HACHE: Hi, Deneze.
FALVO: Good morning.
CBC: Good morning. Arlene, I’ll start with you. Why did you want the research to look at the homeless situation here in Yellowknife?
HACHE: Well I’ve worked with people who are homeless over about 30 years now and I realized eventually that I wasn’t able to really communicate what was happening from my experience in a way that decision makers or funders could understand. So I began talking to researchers about how important it is that we partner up with them to really get a real grip on what’s happening, why it’s happening and what real solutions might be. So thankfully researchers through the SENICA (?), which is kind of an agency that is just funding research in the North, finally heard what I was saying and really partnered up with the Centre for Northern Families through Carlton University and Nick Falvo and we are doing a lot of different types of, or looking at different questions related to homelessness and this is just one part of that.
CBC: Well, Nick, you’re the main researcher. Who did you talk to?
FALVO: When I began the research the research team made a conscious decision that we wouldn’t interview homeless people during this particular study. One of the reasons we decided against doing that was we didn’t want to duplicate research being done by Julia Christensen (?), who is a young graduate student at McGill University who is from Yellowknife. So I spoke to members of the Yellowknife Homelessness Coalition, I spoke to people who worked for the Government of the Northwest Territories, I spoke to service providers, I also went outside of Yellowknife. Although Yellowknife was the case study for this particular policy report, we felt it was important that I visit other communities. So I actually went to Lutselk’e for a short time. I also went to Rae and I talked to people there. But the policy report looks at Yellowknife as a case study and of course has policy recommendations for the Territory as a whole.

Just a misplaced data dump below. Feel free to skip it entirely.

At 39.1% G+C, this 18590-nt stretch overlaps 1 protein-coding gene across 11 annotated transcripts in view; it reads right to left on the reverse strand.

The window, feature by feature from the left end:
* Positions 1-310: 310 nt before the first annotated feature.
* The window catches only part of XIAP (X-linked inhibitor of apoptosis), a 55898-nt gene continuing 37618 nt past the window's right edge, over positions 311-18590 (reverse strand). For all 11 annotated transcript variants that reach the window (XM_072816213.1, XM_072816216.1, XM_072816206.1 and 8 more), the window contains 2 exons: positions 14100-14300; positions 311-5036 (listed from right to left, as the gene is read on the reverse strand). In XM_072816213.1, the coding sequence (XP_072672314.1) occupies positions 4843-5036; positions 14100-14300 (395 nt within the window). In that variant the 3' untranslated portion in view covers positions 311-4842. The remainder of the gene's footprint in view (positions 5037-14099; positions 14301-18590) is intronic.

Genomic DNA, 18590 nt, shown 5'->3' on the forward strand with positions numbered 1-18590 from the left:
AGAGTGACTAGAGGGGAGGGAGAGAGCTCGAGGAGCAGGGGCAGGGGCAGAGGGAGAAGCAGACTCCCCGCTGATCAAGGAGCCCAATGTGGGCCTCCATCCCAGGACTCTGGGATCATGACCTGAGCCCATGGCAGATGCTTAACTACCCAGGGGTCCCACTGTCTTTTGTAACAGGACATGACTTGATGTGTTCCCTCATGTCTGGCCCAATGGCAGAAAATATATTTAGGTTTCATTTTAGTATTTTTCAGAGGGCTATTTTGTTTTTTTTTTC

CBC: So what sort of things did you find? What kind of gaps were there when it comes to services for the homeless in Yellowknife?
FALVO: We found one of the most important gaps was the lack of housing options available for people who are homeless. One of the report findings is the fact that most people in Yellowknife who are homeless are not eligible for public housing. There are bachelor units and one-bedroom units of public housing that can become available, but they are prioritized, they’re prioritized for people who have a physical disability or who are over the age of 60. So under the current system, unless a homeless person in Yellowknife without children meets one of those two criteria they have never and will never obtain public housing in Yellowknife. So that was a gap and although Bailey House has been open for some time and is providing important services, the report finds that Bailey House works very well for some people, it has very strict rules around being clean and sober, but it does not work well for other people. So the report makes recommendations around making housing options available for those other people who don’t fit in so well at Bailey House.